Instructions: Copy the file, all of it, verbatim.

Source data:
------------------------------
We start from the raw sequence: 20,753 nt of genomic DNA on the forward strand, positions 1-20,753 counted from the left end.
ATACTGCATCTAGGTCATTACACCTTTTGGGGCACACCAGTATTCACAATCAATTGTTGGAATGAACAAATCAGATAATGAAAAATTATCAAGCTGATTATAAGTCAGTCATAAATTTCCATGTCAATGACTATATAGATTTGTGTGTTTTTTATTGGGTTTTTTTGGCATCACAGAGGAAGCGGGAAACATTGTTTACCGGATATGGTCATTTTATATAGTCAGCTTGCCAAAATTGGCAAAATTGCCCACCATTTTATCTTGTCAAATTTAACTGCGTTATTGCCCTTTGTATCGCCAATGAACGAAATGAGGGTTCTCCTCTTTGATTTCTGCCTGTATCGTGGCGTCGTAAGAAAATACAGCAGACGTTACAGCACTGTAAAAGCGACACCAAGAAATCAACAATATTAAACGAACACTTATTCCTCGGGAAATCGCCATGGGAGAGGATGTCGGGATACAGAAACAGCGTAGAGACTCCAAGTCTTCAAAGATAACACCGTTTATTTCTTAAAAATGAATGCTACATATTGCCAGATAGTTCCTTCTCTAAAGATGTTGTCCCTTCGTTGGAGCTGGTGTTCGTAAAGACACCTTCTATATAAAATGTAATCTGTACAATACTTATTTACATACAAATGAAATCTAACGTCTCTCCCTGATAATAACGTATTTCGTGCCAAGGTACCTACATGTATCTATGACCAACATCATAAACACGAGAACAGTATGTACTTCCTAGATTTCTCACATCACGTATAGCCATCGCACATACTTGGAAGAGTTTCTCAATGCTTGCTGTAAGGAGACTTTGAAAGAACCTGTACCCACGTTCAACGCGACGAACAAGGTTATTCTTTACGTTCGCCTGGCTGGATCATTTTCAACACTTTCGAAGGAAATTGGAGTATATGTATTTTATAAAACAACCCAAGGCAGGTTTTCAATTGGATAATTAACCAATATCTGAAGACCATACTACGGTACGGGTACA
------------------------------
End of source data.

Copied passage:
We start from the raw sequence: 20,753 nt of genomic DNA on the forward strand, positions 1-20,753 counted from the left end.
ATACTGCATCTAGGTCATTACACCTTTTGGGGCACACCAGTATTCACAATCAATTGTTGGAATGAACAAATCAGATAATGAAAAATTATCAAGCTGATTATAAGTCAGTCATAAATTTCCATGTCAATGACTATATAGATTTGTGTGTTTTTTATTGGGTTTTTTTGGCATCACAGAGGAAGCGGGAAACATTGTTTACCGGATATGGTCATTTTATATAGTCAGCTTGCCAAAATTGGCAAAATTGCCCACCATTTTATCTTGTCAAATTTAACTGCGTTATTGCCCTTTGTATCGCCAATGAACGAAATGAGGGTTCTCCTCTTTGATTTCTGCCTGTATCGTGGCGTCGTAAGAAAATACAGCAGACGTTACAGCACTGTAAAAGCGACACCAAGAAATCAACAATATTAAACGAACACTTATTCCTCGGGAAATCGCCATGGGAGAGGATGTCGGGATACAGAAACAGCGTAGAGACTCCAAGTCTTCAAAGATAACACCGTTTATTTCTTAAAAATGAATGCTACATATTGCCAGATAGTTCCTTCTCTAAAGATGTTGTCCCTTCGTTGGAGCTGGTGTTCGTAAAGACACCTTCTATATAAAATGTAATCTGTACAATACTTATTTACATACAAATGAAATCTAACGTCTCTCCCTGATAATAACGTATTTCGTGCCAAGGTACCTACATGTATCTATGACCAACATCATAAACACGAGAACAGTATGTACTTCCTAGATTTCTCACATCACGTATAGCCATCGCACATACTTGGAAGAGTTTCTCAATGCTTGCTGTAAGGAGACTTTGAAAGAACCTGTACCCACGTTCAACGCGACGAACAAGGTTATTCTTTACGTTCGCCTGGCTGGATCATTTTCAACACTTTCGAAGGAAATTGGAGTATATGTATTTTATAAAACAACCCAAGGCAGGTTTTCAATTGGATAATTAACCAATATCTGAAGACCATACTACGGTACGGGTACA